The annual Game Developers Conference in San Francisco is the largest gathering of game creators in the world, a place where designers can meet up, find inspiration, and show off their latest creations. But for many developers, President Trump’s recent executive order on immigration means they won’t be able to attend the important conference at all. GDC has already offered to refund those affected, and now indie publisher Devolver Digital is offering to feature the games of those unable to attend at its annual GDC showcase.
Devolver — which has published hit indie games like Hotline Miami and Downwell — is now accepting submissions for games to feature at its “Devolver Underground” location between February 27th and March 1st. (Interested parties can email firstname.lastname@example.org and include basic information such as the name of the studio, a description and link to video of the game, and country of origin.)
The company will be setting up gaming PCs and HTC Vive VR units to demo submitted games, which will then been showcased for members of the press and other GDC attendees. “The thought was that we might be able to help in some way if we could still share those developers' games on their behalf since GDC is sometimes the only opportunity for a large number of peers and press to play their games at an event,” explains Devolver co-founder Harry Miller.
“There is no criteria on content or quality.”
The publisher notes that space will be limited, but the goal is to showcase as many games as possible. Preference will be given to developers who had planned to attend GDC and were forced to cancel, but aside from that there aren’t any real restrictions on what will be accepted. “There is no criteria on content or quality, we're simply looking to provide some small presentation for folks that had to cancel plans to come to GDC to share their games on their behalf,” notes Miller. “We honestly have no idea how many folks were affected by this ban but the plan is to load up a couple of nice PC setups with whatever games come our way and allow folks to play them as they wish.”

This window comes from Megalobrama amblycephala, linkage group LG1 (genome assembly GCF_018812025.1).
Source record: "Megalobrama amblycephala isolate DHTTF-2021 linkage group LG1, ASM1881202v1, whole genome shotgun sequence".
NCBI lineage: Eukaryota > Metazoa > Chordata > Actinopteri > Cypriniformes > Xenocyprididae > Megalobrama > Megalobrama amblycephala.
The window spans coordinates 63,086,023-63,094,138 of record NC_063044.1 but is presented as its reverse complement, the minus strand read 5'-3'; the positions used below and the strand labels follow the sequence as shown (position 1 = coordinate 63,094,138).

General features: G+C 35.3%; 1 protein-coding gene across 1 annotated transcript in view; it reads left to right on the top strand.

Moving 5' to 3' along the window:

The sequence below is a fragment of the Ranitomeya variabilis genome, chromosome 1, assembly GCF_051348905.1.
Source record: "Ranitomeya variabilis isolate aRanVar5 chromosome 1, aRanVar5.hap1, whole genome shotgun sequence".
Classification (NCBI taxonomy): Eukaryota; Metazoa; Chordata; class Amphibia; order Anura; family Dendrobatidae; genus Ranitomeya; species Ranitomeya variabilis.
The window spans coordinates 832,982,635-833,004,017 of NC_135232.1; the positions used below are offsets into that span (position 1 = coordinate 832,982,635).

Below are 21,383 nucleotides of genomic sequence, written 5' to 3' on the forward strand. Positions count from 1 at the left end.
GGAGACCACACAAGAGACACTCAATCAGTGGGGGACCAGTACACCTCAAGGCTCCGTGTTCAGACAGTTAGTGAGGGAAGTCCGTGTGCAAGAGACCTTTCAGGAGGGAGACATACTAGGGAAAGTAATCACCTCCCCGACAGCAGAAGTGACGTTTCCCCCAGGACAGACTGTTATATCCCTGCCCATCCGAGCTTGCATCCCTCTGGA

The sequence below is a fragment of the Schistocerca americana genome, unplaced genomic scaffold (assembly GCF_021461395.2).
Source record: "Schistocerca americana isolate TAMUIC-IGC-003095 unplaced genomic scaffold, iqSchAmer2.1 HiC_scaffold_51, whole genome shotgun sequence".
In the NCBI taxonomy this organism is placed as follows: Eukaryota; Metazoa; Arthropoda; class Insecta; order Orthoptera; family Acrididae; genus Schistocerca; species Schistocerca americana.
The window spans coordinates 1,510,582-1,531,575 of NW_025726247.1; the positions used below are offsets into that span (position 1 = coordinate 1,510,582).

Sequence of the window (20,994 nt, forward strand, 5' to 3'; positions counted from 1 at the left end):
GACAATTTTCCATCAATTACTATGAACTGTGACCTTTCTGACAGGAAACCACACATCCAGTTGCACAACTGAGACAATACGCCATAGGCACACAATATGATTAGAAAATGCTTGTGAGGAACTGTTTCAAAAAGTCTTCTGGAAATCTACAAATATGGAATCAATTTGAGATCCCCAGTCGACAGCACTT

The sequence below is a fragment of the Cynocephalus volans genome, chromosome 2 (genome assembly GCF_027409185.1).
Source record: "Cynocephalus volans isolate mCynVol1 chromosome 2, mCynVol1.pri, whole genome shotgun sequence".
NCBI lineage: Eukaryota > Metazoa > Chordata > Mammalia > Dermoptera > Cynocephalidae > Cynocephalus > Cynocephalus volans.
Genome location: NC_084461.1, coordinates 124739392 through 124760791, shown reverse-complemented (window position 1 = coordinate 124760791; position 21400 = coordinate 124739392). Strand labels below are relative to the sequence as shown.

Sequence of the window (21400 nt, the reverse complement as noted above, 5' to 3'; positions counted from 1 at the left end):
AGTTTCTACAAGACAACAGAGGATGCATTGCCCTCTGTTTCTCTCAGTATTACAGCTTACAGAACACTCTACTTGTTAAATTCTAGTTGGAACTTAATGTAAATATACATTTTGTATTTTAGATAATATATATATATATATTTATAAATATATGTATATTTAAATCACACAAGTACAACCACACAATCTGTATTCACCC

Devolver joins a growing chorus within the games industry, speaking out against the immigration ban. Studios like Ratchet & Clank creator Insomniac Games have released videos strongly opposing Trump’s order, while the studio behind Dots & Co and Two Dots recently introduced an in-game popup encouraging players to donate to the American Civil Liberties Union, and other studios have offered all or part of their profits to similar organizations for a limited time.
“One of my favorite things about games is that they are truly global in nature, transcending borders and cultural differences more seamlessly than other art forms,” says Devolver’s Mike Wilson. “And working with different people from all over the world with wildly varying backgrounds has been a huge part of Devolver's success and in our personal enjoyment of what we do.”
GDC starts on February 27th.